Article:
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This review is taken from PN Review 40, Volume 11 Number 2, November - December 1984.

FEELING INTO FORM Tony Curtis, Letting Go (Poetry Wales Press) £3.50 pb.
Mary Johnson, Here on Earth (Taxus) £3.75 pb.
William Martin, Cracknrigg (Taxus) £4.50 pb.
George Szirtes, Short Wave (Secker & Warburg) £4.00
Charles Johnston, The Irish Lights (Bodley Head) £4.50
F. T. Prince, Later On (Anvil Press) £3.95 pb.
Peter Levi, The Echoing Green (Anvil Press) £1.95 pb.

It is arguable that 'letting go' is a comparatively recent literary figure, a product of a post-Freudian century and a product, moreover, that has been the subject of some of that century's more notable (although not necessary best) verse. Following this line of thought, one might wish to set up a distinction between 'organic' and 'abstract' form, as did Read in his 1938 Essays; in the formal sense, letting go is obviously a reflection found in the former category. Poets have explored the limits of language in 'free verse', just as they have explored the limits of personality. If organic forms are - as Read might conceivably have argued - responsive to the famous 'unified sensibility', then it is hardly surprising that the twentieth century should have grappled John Donne to its literary heart: the day's deep midnight is not a long way from the locked razor.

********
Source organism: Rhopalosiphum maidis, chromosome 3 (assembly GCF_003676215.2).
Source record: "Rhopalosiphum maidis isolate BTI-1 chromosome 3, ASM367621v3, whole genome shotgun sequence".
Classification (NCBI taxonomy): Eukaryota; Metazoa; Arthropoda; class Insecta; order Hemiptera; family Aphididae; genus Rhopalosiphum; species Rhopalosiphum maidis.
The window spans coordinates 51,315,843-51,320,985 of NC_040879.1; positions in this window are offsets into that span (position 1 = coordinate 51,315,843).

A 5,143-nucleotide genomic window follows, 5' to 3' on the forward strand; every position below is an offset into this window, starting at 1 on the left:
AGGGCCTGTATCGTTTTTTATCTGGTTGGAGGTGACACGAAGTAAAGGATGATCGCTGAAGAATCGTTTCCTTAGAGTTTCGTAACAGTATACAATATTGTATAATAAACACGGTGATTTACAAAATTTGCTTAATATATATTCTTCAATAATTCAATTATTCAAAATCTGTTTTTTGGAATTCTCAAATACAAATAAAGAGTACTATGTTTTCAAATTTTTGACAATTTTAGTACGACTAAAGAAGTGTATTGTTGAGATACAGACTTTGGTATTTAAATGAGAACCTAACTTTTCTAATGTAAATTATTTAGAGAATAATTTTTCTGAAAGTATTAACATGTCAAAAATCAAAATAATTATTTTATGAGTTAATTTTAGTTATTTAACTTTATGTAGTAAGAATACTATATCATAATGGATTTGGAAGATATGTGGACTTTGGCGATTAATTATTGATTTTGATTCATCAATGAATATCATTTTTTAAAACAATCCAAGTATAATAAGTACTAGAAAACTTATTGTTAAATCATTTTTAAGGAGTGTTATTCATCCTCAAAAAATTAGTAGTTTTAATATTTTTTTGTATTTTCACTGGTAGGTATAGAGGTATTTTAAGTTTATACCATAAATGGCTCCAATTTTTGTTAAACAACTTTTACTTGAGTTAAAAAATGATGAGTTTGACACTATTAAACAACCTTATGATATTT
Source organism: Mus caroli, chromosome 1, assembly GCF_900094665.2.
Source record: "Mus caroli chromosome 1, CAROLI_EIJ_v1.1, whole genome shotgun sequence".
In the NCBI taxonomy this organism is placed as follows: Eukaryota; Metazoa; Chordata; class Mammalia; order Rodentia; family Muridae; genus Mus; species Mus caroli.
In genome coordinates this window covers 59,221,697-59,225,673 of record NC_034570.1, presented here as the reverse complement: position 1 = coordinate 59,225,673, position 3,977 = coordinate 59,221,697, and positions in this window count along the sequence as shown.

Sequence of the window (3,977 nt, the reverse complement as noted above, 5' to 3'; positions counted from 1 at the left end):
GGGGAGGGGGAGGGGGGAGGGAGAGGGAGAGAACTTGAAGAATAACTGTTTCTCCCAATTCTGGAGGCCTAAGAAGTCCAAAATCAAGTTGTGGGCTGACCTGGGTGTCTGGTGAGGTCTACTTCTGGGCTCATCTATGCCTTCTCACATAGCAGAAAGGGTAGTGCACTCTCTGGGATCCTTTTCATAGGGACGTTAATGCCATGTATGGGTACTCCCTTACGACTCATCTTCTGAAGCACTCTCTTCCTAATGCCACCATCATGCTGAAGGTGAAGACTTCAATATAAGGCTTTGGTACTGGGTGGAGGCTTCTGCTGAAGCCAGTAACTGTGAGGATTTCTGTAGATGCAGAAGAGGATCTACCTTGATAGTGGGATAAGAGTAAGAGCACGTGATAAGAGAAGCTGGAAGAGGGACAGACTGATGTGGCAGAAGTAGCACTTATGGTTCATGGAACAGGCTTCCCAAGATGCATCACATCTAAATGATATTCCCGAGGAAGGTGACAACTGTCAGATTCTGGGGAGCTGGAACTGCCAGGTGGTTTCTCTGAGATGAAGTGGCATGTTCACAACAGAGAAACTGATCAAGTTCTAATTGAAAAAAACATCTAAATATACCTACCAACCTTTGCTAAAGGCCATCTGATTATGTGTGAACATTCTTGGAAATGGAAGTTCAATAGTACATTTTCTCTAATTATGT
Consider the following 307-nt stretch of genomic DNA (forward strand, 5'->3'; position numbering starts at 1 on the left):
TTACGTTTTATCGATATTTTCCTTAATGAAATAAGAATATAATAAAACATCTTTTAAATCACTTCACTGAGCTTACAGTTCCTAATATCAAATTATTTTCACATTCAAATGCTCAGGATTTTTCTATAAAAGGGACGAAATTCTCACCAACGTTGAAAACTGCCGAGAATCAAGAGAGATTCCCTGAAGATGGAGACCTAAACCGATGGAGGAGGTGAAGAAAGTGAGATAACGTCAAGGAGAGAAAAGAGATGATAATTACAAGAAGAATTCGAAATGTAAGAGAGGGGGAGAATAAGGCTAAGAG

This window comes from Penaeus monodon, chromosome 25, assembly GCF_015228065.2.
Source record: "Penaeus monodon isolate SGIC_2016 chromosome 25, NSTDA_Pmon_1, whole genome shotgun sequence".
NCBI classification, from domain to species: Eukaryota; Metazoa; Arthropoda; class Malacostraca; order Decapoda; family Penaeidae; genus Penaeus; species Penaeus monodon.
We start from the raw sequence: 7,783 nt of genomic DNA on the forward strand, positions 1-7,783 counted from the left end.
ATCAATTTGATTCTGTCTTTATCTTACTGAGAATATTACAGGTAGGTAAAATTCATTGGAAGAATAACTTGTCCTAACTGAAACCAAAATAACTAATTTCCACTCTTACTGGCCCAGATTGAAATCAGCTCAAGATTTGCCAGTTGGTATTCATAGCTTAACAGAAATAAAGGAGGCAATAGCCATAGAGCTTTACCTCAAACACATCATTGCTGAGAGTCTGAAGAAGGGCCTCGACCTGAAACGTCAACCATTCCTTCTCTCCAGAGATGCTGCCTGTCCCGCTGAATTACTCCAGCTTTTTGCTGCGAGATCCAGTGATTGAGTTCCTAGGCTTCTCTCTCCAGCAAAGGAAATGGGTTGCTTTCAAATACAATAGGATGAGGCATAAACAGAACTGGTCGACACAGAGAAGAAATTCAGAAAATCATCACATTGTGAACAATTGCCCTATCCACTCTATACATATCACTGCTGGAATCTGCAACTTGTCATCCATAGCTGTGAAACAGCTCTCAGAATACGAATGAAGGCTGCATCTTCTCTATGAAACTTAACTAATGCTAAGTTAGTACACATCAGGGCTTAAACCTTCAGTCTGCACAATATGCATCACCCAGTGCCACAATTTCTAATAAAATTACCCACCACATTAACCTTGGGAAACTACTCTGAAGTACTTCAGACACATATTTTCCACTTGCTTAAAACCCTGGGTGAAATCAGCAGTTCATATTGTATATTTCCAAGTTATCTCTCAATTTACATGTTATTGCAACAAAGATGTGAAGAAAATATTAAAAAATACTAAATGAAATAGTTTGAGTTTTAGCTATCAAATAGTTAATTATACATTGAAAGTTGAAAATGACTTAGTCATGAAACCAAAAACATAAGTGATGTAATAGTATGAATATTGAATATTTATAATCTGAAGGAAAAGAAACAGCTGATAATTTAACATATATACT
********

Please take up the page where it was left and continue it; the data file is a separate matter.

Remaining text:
Yet on the obverse side of the coin, it could be argued that letting go is a consistent trope, a figure that permeates English verse from earliest to latest. Beowulf, after all, begins with a ship burial, 'and no one knows where that cargo may fall'. Equally, letting go was certainly a part of the fine frenzy of fin amour, it is misleading to expect Humility, Courtesy, Adultery, and the Religion of Love to be those arts taught in the finishing school of courtly passion, when their literary manifestations are often observed to be Madness, Fornication, Blood-letting, and Death. But ...

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